News / USA

Yemen Links Nigerian Airline Plotter With Radical Cleric

Yemen's Deputy Prime Minister Rashad al-Alimi answers reporters' questions about Yemen's role in a failed bombing plot, Sana'a, 7 Jan. 2010
Yemen's Deputy Prime Minister Rashad al-Alimi answers reporters' questions about Yemen's role in a failed bombing plot, Sana'a, 7 Jan. 2010

A top Yemeni official confirms that the Nigerian man suspected of trying to blow up an airplane last month met with an extremist Muslim cleric linked to other violence in the U.S.  But the official says that although the suspect lived for a while in Yemen, he was radicalized in Britain. 

Yemen's deputy prime minister for defense and security affairs says the suspect met with Anwar al-Awlaki, a cleric popular with extremist groups, late last year.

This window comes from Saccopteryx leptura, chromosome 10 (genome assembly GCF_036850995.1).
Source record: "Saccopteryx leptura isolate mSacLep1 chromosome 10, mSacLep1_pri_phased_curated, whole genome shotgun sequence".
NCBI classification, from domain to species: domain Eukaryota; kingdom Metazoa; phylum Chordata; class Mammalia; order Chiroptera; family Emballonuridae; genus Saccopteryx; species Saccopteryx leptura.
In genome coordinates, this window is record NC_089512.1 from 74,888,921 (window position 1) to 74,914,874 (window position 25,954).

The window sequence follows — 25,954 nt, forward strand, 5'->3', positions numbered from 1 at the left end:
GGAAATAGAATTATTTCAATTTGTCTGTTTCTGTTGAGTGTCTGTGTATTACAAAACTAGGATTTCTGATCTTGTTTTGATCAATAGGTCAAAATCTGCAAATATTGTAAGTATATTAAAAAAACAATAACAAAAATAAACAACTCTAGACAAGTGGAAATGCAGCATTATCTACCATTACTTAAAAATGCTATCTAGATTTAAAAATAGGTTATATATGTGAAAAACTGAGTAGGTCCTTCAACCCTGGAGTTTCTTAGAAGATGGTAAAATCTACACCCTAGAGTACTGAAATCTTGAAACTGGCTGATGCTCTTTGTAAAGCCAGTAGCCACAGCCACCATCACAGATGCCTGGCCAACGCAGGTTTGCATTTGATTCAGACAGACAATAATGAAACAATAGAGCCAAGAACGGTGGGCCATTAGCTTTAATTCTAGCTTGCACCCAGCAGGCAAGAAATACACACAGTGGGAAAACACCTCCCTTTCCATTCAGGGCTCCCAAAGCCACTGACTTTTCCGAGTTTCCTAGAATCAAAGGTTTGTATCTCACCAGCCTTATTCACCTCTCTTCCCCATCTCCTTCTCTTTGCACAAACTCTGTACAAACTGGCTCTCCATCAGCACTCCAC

Rashad al-Alimi told reporters in Sana'a that Nigerian Umar Farouk Abdulmutallab is thought to have met with the American-Yemeni cleric in Shabwa.   Yemeni forces carried out lethal raids against extremists in the southeastern province last month, but Alimi says it is not known if al-Awlaki was among those killed.

The cleric is believed to have influenced the U.S. military officer accused of killing 13 people at a Texas military base in November.   Al-Awlaki preached at a mosque the suspect attended in Virginia.  He was earlier based at a mosque in San Diego frequented by two of the terrorists who carried out the September, 2001 attacks in the United States.